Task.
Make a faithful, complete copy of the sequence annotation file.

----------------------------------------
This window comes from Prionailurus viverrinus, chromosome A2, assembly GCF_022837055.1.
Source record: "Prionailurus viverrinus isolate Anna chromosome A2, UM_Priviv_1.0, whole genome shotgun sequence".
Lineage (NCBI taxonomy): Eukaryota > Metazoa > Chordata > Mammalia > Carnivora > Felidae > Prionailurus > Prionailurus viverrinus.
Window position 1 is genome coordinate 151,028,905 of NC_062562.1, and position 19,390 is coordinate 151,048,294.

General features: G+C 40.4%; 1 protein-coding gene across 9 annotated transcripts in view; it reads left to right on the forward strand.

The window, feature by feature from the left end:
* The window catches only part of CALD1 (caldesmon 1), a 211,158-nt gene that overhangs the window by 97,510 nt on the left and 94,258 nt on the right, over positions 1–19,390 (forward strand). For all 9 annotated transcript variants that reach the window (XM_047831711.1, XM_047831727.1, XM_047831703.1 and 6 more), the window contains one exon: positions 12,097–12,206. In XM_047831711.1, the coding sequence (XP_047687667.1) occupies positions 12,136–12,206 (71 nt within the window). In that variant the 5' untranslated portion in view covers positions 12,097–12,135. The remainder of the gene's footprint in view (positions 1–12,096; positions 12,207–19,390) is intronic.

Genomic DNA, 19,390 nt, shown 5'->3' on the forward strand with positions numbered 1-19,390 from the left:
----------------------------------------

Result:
This window comes from Prionailurus viverrinus, chromosome A2, assembly GCF_022837055.1.
Source record: "Prionailurus viverrinus isolate Anna chromosome A2, UM_Priviv_1.0, whole genome shotgun sequence".
Lineage (NCBI taxonomy): Eukaryota > Metazoa > Chordata > Mammalia > Carnivora > Felidae > Prionailurus > Prionailurus viverrinus.
Window position 1 is genome coordinate 151,028,905 of NC_062562.1, and position 19,390 is coordinate 151,048,294.

General features: G+C 40.4%; 1 protein-coding gene across 9 annotated transcripts in view; it reads left to right on the forward strand.

The window, feature by feature from the left end:
* The window catches only part of CALD1 (caldesmon 1), a 211,158-nt gene that overhangs the window by 97,510 nt on the left and 94,258 nt on the right, over positions 1–19,390 (forward strand). For all 9 annotated transcript variants that reach the window (XM_047831711.1, XM_047831727.1, XM_047831703.1 and 6 more), the window contains one exon: positions 12,097–12,206. In XM_047831711.1, the coding sequence (XP_047687667.1) occupies positions 12,136–12,206 (71 nt within the window). In that variant the 5' untranslated portion in view covers positions 12,097–12,135. The remainder of the gene's footprint in view (positions 1–12,096; positions 12,207–19,390) is intronic.

Genomic DNA, 19,390 nt, shown 5'->3' on the forward strand with positions numbered 1-19,390 from the left: